This week it is my joy and privilege to feature Andrea Paquette, most often referred to as Bipolar Babe. If you live in Victoria and you travel in the mental health circles, you will have undoubtedly come upon her name, especially in the fields of youth, mental health, and recovery.
Andrea and I met about seven years ago when a mutual friend suggested we meet. I invited Andrea to my home and we shared some of our “war stories” from earlier years from the perspective of self-compassion with an exclamation of “Good for us, look how far we’ve come!”
Together we watched the DVD of my play, Madness, Masks and Miracles, a play to dispel myths and stigmas about mental illness, and immediately shared an unspoken agreement to become friends.
Soon thereafter, Andrea joined my 10-week Re-Write Your Life workshop, and currently she is engaging in my one-to-one author mentorship program. She is writing the stories that shaped her, some of which have never been publicly told.
Her soon-to-be-published book demonstrates her profound transformation from harrowing experiences which threatened her life, hospitalizations as a result of psychosis, and depression leading to wanting to die and making a serious suicide attempt, to becoming a genuine heroine and gift to the planet.
In spite of her painful (to say the least) past, Andrea is an award winning mental health activist, educator, facilitator, writer, speaker, and—Executive Director of the charity she founded, the Bipolar Disorder Society of British Columbia.
- Andrea is the named 2015 Courage To Come Back Award Winner in the category of Mental Health given by Coast Mental Health
- She won the 2013 Mel Cooper Citizen of the Year in Victoria Award
- She is also the Winner of the 2013 Award for Mentorship from the National Council for Behavioral Health in Washington, DC.
Andrea was born to a mother with a kind and gentle nature but her bipolar illness caused out of control behaviour which resulted in frequent hospitalizations. Her parents separated when she was only eight, and she was also separated from her best friend (her sister). Andrea went to live with her father and her sister stayed with her mom.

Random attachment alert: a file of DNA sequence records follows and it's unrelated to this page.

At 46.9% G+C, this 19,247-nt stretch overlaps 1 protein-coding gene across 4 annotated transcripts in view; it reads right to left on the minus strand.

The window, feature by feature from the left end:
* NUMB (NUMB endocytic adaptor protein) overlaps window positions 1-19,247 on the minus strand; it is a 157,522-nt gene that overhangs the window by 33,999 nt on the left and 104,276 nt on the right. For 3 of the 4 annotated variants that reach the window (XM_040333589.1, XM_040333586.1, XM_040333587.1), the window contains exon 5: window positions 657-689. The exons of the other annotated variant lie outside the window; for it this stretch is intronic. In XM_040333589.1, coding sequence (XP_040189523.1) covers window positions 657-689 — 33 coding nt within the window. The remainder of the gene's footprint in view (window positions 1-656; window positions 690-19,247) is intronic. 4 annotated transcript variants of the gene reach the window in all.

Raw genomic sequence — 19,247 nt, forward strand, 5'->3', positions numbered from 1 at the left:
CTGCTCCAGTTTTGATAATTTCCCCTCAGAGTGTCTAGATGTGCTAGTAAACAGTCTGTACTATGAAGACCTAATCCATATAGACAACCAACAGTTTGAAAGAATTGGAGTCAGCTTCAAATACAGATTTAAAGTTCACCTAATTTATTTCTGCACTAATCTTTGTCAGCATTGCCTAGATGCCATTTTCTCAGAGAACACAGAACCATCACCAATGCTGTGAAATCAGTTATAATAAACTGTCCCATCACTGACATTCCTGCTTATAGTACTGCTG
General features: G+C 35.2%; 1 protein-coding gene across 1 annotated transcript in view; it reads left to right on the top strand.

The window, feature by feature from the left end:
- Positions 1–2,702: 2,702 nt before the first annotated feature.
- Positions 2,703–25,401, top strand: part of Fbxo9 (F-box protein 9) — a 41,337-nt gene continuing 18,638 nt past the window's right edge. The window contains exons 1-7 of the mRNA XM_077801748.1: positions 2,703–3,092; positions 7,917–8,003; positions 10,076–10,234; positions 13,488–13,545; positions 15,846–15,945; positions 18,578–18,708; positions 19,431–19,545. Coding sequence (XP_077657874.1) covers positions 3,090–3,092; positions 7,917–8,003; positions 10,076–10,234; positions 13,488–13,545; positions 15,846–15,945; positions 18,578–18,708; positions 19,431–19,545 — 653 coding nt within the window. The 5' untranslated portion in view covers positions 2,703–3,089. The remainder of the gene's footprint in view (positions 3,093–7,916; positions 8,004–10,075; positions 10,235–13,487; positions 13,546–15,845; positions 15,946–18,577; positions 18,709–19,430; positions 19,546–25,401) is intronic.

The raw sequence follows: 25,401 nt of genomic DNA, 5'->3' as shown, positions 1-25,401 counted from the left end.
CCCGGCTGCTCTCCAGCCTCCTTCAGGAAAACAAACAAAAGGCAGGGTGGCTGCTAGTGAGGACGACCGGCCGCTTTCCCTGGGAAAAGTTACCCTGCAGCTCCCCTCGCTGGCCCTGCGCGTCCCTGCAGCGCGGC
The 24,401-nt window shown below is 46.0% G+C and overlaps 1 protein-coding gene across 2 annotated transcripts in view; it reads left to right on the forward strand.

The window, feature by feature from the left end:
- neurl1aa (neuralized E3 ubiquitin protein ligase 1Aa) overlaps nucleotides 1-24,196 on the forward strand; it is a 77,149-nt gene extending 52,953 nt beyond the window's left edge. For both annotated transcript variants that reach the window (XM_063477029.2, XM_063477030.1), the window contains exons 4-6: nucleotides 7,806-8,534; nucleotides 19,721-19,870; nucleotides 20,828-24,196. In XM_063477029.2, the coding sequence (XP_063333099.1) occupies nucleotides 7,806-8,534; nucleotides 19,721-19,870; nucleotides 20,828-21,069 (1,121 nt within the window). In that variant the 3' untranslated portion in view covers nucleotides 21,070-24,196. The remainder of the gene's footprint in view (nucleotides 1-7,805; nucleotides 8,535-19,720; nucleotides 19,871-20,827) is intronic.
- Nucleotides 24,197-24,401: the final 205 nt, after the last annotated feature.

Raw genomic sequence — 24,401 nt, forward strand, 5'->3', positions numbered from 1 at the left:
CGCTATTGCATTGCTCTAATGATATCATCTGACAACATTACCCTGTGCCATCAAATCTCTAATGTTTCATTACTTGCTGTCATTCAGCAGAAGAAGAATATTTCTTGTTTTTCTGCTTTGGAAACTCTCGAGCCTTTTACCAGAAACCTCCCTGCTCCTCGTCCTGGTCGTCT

In her teens, she dropped out of school, did drugs, drank alcohol daily, and hung out with a criminal crowd. After just one too many harrowing experiences, she decided to turn her life around.
She moved to BC from Ontario and attended the University of Victoria on a scholarship and immediately fell in love with political science. By age 25, she was approached by a federal party to run for nomination for Member of Parliament. Although she lost, the taste of politics gave her the impetus to sell everything she owned and drive to Ottawa in her 1996 Neon, hoping to become an MP’s assistant.
From Hope to Devastation
It was then that everything came crashing down. Her bipolar illness started to manifest itself. First as hypo-mania, which included a crushing psychosis leading to unrelenting depression.
In her hypo-manic state, Andrea wrote an election strategy: a 33-page document that poised her to be the next Prime Minister of Canada.
Her illness escalated to a higher stage of mania and psychosis and after a series of painful events she was admitted to the psychiatric ward in Ottawa. After her release, she had no money, job, or friends, and her roommates kicked her out. Even her political contacts failed to answer her pleas for help.